How long do I need to wait for a decision in a traffic ticket case? | Law Office of James Medows

10 Dec How long do I need to wait for a decision in a traffic ticket case?

How long do I need to wait for a decision in a traffic ticket case?

Traffic ticket cases are heard and decided in one of two ways, either as a non-jury trial or as a guilty plea. If you opt for a non-jury trial, there’s no delay in hearing. But if you decide to plead guilty, there is usually some delay. You can hire an attorney or represent yourself at these hearings, but it’s important to remember that they occur within 30 days after receiving notice of your pending case. It’s also important to note that if you do choose not to contest your ticket, failing appear in court may result in having your license suspended. To avoid suspension and keep points off of your record — which could lead to additional fines — it’s always best practice to hire an attorney who specializes in handling traffic cases whenever possible.

If you’ve just received a speeding ticket in NY, there are two ways you can take care of it. You can either: (1) pay it, or (2) go to court and fight it. The problem is that even if you decide to fight it, an administrative agency—and not a judge—will handle your case in most cases. This means that there will be no jury trial and very little opportunity for defense testimony. As such, having an attorney by your side can make all of the difference in winning or losing! Going into court alone for minor offenses is akin to playing with house money because judges rarely find against defendants who don’t have representation.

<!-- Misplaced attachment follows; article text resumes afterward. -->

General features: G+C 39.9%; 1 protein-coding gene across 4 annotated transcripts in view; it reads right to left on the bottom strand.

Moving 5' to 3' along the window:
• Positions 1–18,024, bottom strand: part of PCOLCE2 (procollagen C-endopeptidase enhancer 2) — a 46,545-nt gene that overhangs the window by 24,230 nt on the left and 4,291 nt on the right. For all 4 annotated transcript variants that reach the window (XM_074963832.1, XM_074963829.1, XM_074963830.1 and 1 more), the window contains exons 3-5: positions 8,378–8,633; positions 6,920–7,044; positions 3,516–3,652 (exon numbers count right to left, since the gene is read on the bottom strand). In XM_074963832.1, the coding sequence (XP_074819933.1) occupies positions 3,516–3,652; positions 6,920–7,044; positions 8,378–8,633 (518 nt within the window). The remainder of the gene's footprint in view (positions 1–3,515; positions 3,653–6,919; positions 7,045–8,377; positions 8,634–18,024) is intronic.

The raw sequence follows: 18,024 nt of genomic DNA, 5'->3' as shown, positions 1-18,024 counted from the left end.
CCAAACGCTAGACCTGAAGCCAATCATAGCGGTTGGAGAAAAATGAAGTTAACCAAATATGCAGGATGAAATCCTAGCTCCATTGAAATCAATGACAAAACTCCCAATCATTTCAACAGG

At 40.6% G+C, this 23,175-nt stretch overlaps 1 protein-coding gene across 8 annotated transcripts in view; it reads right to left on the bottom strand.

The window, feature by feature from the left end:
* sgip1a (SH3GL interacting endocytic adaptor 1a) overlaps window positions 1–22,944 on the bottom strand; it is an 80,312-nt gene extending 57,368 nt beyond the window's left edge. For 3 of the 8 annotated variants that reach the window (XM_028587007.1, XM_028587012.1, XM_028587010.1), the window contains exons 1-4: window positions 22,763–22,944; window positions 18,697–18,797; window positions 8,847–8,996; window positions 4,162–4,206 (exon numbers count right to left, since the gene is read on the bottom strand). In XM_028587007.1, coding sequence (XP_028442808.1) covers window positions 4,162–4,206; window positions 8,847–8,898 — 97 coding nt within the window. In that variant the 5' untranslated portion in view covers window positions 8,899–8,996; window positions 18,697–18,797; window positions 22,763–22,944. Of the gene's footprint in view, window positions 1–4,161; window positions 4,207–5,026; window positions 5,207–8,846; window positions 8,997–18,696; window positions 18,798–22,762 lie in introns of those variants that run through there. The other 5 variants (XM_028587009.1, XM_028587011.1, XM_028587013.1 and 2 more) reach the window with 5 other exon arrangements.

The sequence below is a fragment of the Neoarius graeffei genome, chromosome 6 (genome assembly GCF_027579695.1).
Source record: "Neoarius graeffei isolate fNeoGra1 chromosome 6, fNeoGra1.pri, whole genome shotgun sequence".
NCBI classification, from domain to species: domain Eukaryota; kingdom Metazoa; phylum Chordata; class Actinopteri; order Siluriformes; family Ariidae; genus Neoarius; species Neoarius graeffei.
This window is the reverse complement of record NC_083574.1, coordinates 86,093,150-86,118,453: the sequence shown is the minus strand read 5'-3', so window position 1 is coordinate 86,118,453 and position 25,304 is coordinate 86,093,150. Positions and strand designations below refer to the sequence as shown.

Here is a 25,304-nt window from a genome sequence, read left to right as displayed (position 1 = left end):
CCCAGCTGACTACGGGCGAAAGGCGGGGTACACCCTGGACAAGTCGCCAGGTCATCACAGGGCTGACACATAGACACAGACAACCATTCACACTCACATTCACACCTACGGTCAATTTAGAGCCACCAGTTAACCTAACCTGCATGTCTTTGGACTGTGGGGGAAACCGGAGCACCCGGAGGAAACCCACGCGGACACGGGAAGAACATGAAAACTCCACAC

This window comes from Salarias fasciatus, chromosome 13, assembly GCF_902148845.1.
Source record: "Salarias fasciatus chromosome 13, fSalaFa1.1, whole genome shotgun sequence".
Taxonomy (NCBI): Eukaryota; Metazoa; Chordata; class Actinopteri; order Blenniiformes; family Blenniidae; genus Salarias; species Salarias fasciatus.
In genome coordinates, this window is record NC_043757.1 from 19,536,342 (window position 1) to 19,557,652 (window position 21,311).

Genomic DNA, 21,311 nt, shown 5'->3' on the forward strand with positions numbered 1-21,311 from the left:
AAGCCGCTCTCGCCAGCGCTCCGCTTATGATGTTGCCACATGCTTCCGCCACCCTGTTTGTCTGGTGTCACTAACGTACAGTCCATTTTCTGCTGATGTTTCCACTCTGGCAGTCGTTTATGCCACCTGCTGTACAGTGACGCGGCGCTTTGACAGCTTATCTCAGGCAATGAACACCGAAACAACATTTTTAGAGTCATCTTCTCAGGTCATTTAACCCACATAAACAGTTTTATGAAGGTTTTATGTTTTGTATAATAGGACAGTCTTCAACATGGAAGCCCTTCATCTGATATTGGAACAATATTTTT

After pleading guilty, it takes about two months for a decision from any one of NYC’s six district attorney offices. Those with open tickets will be served with an order to appear in court in 30 days or so after signing up online. You can also plead not guilty, but then you’ll typically wait between four and six months for a trial date. If there’s some reason that won’t work out, plea bargaining may be an option (see below). Whether you decide to plead not guilty or wait it out is largely up to how much of an inconvenience sitting in court is going to be for you—but keep in mind that if you don’t show up in court when required, points could be added onto your license anyway.